GABA is significantly elevated in very early embryonic development of Aldh5a1-/- mice; as well, GHB is similarly increased, suggesting that the enzyme responsible for conversion of SSA to GHB, SSA reductase (aldo-keto reductase 7a2; AKR7a2), is also active in early embryonic development. The linear increase in GHB (Fig. 2) would suggest that AKR7a2 is also demonstrating a developmental ontogeny, which has not been previously documented. Rumigny and colleagues [30] demonstrated that putative AKR7a2 activity was, however, roughly constant in different rodent brain regions for the first two months of life. A similar process occurs for the GHB derivative, D-2-HG (Fig. 2). D-2-HG is derived from GHB in a reaction catalyzed by d-2-hydroxyglutarate transhydrogenase (HOT), an enzyme known to manifest a developmental ontogeny in the rodent [31, 32]. The corresponding linear increases for GHB and D-2-HG provides further evidence for the existence of HOT in embryonic rodents, and raises the possibility that D-2-HG may have a pathophysiological role in the developing Aldh5a1-/- embryos, since this compound has been shown to induce oxidative damage in rodent tissues [3336]. The accumulation of D-2-HG was specific, since there was no increase in isomeric L-2-hydroxyglutarate with any embryological age (data not shown).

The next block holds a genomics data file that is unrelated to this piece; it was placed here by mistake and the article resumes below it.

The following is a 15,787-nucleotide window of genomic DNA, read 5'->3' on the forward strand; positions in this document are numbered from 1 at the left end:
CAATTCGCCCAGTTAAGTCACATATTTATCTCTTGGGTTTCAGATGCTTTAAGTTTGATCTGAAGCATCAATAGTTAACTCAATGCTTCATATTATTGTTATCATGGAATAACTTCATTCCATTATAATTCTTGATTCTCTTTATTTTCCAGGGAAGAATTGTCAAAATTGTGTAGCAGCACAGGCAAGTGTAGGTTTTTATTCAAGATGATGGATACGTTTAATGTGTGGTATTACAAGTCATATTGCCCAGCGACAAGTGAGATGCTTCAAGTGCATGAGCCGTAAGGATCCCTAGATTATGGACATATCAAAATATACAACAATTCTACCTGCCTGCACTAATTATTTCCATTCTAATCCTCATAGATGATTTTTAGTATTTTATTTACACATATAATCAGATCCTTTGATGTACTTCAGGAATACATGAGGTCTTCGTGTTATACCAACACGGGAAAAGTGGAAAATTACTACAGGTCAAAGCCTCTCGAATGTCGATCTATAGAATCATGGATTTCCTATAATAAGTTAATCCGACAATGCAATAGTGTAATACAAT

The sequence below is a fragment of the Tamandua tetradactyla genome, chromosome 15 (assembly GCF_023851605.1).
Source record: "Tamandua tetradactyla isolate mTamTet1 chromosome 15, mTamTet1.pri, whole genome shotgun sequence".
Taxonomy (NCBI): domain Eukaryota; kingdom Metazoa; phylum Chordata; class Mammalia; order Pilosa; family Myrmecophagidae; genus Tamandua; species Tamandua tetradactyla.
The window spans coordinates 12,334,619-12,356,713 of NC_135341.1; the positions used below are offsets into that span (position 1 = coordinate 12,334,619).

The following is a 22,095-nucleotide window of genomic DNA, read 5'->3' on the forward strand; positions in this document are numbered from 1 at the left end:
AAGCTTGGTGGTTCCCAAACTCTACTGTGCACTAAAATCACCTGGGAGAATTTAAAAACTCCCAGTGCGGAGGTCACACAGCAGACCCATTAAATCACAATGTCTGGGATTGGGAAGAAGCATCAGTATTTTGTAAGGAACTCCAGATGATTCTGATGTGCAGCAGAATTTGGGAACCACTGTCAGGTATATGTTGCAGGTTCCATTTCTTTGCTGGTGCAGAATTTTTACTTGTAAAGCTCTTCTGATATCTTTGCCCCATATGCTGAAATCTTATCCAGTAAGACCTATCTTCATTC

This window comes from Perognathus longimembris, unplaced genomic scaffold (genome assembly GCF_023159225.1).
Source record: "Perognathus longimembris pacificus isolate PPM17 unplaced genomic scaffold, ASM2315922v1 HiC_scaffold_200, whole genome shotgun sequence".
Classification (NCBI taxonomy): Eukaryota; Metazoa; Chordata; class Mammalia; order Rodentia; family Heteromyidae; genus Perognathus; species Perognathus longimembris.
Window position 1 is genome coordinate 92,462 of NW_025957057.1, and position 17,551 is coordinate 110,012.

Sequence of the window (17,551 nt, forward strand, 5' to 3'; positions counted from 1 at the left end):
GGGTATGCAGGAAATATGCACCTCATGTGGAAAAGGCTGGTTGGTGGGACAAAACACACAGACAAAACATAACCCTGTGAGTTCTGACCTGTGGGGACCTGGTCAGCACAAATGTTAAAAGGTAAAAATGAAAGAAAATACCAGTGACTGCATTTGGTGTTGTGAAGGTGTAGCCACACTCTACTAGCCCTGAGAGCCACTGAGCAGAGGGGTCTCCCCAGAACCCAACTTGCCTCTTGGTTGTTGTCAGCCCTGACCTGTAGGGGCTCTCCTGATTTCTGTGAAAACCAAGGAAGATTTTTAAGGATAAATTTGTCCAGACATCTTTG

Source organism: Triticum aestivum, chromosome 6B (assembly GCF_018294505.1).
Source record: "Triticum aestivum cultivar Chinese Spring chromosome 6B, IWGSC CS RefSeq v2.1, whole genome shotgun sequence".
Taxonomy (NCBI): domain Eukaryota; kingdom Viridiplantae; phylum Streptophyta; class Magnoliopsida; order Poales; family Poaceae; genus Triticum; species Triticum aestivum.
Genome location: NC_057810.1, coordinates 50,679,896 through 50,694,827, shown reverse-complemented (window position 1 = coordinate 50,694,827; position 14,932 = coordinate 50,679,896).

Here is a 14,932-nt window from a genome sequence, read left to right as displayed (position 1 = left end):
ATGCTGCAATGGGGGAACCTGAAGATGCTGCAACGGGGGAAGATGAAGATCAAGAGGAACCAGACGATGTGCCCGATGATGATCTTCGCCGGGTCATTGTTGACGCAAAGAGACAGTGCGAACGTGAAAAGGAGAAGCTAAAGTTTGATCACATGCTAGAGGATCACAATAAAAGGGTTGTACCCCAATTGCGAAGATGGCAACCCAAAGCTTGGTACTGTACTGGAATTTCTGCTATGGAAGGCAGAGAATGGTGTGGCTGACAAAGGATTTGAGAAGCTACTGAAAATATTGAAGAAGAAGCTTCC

Previous studies from our laboratory demonstrated a small, yet significant, increase in total brain SSA levels for Aldh5a1-/- mice [24]; conversely, we saw no evidence for accumulation of SSA in developing embryos. These data suggest that the requisite enzymes which convert SSA either to GHB or DHHA are functional at the developmental time-points we examined. Our data for DHHA, a species unique to Aldh5a1 deficiency, were also revealing. The synthetic pathway for DHHA formation remains to be conclusively demonstrated, but it has been proposed that DHHA derives from condensation of SSA with a 2-carbon species related to pyruvate metabolism (e.g., acetyl-CoA, pyruvate, etc; see Fig. 1) [37]. If this hypothesis is correct, potential disruptions of intermediary metabolism are occurring very early in the development of the Aldh5a1 embryo. These perturbations, especially focused in mitochondrial metabolism, may underlie a component of the imaging abnormalities observed in patients. Additionally, we have shown that DHHA is a weak ligand for the GHB receptor [38], possibly potentiating the excitatory state induced by early GABA and GHB accumulation. GABA-related guanidinobutyrate (GB) reached significant increases in Aldh5a1-/- mice at ~E18–19 (Fig. 2). GB is purported to derive through the catalytic action of the arginine glycine amidinotransferase (AGAT) reaction, which normally produces the creatine precursor guanidinoacetate from arginine and glycine. Substitution of GABA for glycine would lead to production of GB, as has been previously demonstrated [17, 39]. Braissant and colleagues [40] demonstrated that AGAT is expressed as early as E12.5 in rat hepatic primordial, and rapidly attains an adult expression pattern thereafter, verifying the importance of creatine formation in the developing embryo. Increased GB in Aldh5a1-/- embryos is consistent with the temporal expression demonstrated by Braissant and colleagues, and suggests that accumulated GABA in these embryos may alter the production of creatine, an important mediator of energy production both in muscle and neural tissue.